Pierce is scheduled for MRI on foot
Paul Pierce entered yesterday’s game with the Heat nursing a sprained shooting hand, and he left it needing an MRI on his left foot, which was further banged up in the Celtics’ 85-82 win.
Pierce said the foot issues originally crept up a week ago. He sprained the right hand in practice, he said, and banged it again yesterday.
For the first time since 13 games into his rookie season, Pierce took double-digit shots and missed all of them, going 0 for 10 from the floor, 0 for 5 from 3-point range, and 1 for 2 from the line in 40 minutes. He said the hand clearly was a factor.
“I think that really explains my tentativeness and my off shooting,’’ Pierce said. “I told [coach] Doc [Rivers], I really didn’t have it, but I tried to grind it out, and thank goodness we came out with a win.’’
Man with plan Beyond Pierce, the Celtics were low on options for guarding LeBron James, with Marquis Daniels injured (bruised spinal cord), so Rajon Rondo started brainstorming.
James was threatening to put up a triple-double in the first half when Rondo raised his hand, deciding he wanted to be the one to try to put a stop to it.
He and Rivers had talked about it, but it wasn’t the easiest sell considering Rondo was giving up seven inches and nearly 70 pounds.
“I just sort of forced everybody else to join in,’’ Rivers said. “Even [assistant coach] Lawrence [Frank] was like, ‘We can’t do this!’ And I said, ‘You’re right, but we’re just going to keep doing it.’ And it was good for us.’’
James got his numbers (22 points, 7 rebounds, 7 assists) but Rondo was in his hair the entire time, making sure he disrupted the two-time Most Valuable Player.
“I’ve never seen nobody make LeBron turn his back to the basket,’’ Celtics center Kendrick Perkins said. “He really didn’t want to put it down on the ground around Rondo. I thought that was huge.’’
James missed 11 shots, going 2 for 5 in the third quarter when the Celtics took control.
“Listen, sometimes you go off the book and today was clearly that,’’ Rivers said. “That matchup made no sense, honestly. And it hurt us a couple times. The only thing I saw honestly is that it gave us life. Because [Rondo] was trying so hard and working so hard.’’
West targets Wednesday Though Delonte West tried to convince Rivers to play him, he will return to the lineup Wednesday against the Nets, getting a chance to reacclimate just before the All-Star break.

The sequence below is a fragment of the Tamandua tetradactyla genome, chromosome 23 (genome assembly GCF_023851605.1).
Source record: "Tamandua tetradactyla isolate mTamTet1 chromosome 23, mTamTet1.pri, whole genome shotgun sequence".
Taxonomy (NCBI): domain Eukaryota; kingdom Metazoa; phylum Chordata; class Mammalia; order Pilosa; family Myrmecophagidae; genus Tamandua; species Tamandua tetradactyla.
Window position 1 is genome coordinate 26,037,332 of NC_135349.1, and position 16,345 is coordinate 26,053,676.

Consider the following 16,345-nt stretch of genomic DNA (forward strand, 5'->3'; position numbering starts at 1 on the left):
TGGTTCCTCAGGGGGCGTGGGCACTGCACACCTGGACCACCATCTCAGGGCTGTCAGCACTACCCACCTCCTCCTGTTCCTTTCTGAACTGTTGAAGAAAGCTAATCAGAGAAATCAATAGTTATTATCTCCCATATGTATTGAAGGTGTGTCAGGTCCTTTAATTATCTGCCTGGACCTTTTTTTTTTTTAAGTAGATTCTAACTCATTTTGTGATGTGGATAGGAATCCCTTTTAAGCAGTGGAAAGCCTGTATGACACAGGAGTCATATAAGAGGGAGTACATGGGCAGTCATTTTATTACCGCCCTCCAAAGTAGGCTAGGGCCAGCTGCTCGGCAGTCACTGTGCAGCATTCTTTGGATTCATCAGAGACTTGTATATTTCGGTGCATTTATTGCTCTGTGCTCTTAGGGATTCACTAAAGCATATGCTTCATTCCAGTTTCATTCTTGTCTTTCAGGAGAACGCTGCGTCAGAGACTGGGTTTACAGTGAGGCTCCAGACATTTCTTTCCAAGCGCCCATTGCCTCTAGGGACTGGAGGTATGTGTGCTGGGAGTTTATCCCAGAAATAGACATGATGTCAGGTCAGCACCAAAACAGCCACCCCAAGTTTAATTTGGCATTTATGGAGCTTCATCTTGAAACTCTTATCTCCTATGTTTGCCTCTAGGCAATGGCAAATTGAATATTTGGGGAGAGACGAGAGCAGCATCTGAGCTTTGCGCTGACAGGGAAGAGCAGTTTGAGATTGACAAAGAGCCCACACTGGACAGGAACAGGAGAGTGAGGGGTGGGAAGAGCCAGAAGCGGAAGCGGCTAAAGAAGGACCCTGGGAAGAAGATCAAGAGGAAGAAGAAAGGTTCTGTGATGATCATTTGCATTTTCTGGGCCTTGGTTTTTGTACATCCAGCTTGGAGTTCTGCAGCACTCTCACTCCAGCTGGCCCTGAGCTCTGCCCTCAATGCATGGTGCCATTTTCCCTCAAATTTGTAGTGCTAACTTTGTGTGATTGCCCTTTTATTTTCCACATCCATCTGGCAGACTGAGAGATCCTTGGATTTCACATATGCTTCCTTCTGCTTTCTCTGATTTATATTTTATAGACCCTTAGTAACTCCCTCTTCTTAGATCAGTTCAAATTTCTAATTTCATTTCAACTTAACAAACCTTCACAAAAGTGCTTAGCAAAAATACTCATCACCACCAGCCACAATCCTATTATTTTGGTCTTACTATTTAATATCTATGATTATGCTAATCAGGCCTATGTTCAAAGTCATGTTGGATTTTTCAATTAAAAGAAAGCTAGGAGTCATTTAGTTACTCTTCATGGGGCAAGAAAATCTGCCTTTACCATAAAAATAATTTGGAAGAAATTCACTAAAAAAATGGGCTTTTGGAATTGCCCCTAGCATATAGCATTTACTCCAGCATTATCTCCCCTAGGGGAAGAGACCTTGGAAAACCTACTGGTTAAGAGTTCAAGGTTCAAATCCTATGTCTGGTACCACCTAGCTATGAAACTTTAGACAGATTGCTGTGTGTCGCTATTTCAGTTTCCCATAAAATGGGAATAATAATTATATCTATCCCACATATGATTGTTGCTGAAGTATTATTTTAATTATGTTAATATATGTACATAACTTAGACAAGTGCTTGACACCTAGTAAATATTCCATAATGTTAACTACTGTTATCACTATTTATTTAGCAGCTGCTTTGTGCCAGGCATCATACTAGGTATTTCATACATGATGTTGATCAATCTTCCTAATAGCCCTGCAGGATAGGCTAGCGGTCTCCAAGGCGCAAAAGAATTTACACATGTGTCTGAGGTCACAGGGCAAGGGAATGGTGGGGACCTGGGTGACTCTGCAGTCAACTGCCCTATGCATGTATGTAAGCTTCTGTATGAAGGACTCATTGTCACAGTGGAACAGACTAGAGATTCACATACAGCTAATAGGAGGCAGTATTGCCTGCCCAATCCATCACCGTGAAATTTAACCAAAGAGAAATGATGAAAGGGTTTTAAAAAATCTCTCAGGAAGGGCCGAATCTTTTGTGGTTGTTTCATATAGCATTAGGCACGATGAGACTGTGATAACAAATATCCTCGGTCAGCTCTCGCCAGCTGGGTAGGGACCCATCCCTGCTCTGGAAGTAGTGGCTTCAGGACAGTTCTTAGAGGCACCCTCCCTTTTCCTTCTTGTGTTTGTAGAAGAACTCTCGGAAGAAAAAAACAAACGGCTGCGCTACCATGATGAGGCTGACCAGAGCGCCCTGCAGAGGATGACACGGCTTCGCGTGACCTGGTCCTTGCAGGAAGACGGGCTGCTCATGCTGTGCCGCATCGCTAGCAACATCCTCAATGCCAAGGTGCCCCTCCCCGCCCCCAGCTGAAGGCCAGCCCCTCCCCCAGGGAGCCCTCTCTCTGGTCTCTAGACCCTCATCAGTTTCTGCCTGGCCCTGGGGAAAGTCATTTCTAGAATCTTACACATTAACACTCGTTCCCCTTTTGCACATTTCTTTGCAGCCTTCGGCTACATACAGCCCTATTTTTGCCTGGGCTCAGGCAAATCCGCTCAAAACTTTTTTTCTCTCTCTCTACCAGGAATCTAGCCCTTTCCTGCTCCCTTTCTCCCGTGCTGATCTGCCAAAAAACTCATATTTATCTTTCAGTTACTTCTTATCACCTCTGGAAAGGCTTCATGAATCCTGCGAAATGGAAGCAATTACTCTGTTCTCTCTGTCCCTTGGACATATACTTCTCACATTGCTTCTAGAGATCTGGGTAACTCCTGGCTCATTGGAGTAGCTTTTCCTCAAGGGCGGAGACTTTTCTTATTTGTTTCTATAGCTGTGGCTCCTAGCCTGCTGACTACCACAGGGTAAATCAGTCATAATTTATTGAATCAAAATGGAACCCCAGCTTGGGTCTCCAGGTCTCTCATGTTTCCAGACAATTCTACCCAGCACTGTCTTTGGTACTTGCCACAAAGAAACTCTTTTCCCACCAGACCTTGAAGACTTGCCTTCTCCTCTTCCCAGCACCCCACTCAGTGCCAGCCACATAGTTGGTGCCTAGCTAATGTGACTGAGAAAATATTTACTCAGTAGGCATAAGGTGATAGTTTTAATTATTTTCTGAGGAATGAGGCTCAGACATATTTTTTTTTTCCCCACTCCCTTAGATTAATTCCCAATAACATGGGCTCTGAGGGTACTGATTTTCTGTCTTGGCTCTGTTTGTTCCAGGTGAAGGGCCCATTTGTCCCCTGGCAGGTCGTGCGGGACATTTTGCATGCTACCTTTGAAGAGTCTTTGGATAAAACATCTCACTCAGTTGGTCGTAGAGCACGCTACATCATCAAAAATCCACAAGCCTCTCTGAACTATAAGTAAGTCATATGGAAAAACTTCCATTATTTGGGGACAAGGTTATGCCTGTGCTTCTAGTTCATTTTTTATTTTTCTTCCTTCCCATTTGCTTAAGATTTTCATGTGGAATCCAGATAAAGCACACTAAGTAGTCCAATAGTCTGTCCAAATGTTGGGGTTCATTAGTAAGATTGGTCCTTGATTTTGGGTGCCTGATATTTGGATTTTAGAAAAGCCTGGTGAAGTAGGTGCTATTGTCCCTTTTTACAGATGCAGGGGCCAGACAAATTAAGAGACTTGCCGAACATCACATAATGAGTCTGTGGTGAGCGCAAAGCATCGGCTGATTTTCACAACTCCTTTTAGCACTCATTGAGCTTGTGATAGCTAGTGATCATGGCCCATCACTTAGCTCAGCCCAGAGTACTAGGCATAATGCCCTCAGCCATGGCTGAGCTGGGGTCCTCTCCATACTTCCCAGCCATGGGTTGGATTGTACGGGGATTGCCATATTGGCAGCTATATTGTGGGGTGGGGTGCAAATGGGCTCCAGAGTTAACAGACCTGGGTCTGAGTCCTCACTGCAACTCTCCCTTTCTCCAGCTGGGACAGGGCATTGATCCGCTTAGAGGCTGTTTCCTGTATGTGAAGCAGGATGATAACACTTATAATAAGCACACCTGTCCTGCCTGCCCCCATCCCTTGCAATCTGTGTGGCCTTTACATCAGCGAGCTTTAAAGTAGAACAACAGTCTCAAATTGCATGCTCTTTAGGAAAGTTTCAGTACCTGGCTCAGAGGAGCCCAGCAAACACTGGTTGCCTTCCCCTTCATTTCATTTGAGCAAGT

West broke his right (non-shooting) wrist in November, and has been rehabbing since.
“I think they’re looking more for the big picture,’’ said West. “They don’t want me to be out there and get injured before it’s right there at the finish line. A few more days and I’ll be going full tilt.’’
Shaquille O’Neal’s inflamed Achilles’ tendon appears to be getting worse. The 38-year-old center was wearing a boot on his right foot as he walked through the locker room.
O’Neal has missed the past six games and 16 overall with a medley of injuries (calf, hip, leg, knee).
Rivers said at Saturday’s practice that he was concerned because O’Neal’s Achilles’ was showing no signs of improvement.
Head in the game Rondo was part investigator, part instigator in the third quarter, going into the Heat’s huddle to possibly snoop out a play.
It all started when Zydrunas Ilgauskas floored Rondo with a screen, leading Kevin Garnett to retaliate by slamming Mike Miller with one of his own on the other end. Dwyane Wade gave Garnett a shove in the lane that he thought would go unnoticed, but he was hit with a flagrant foul.
As players and officials sorted the situation out, Miami was trying to draw a play without calling a timeout.
“I was just trying to see the play,’’ Rondo said. “Nobody called a timeout. They just drew the play up on the court. I wasn’t trying to start anything. I just thought I could get my head in there and see what play they were drawing up.’’
Julian Benbow can be reached at firstname.lastname@example.org.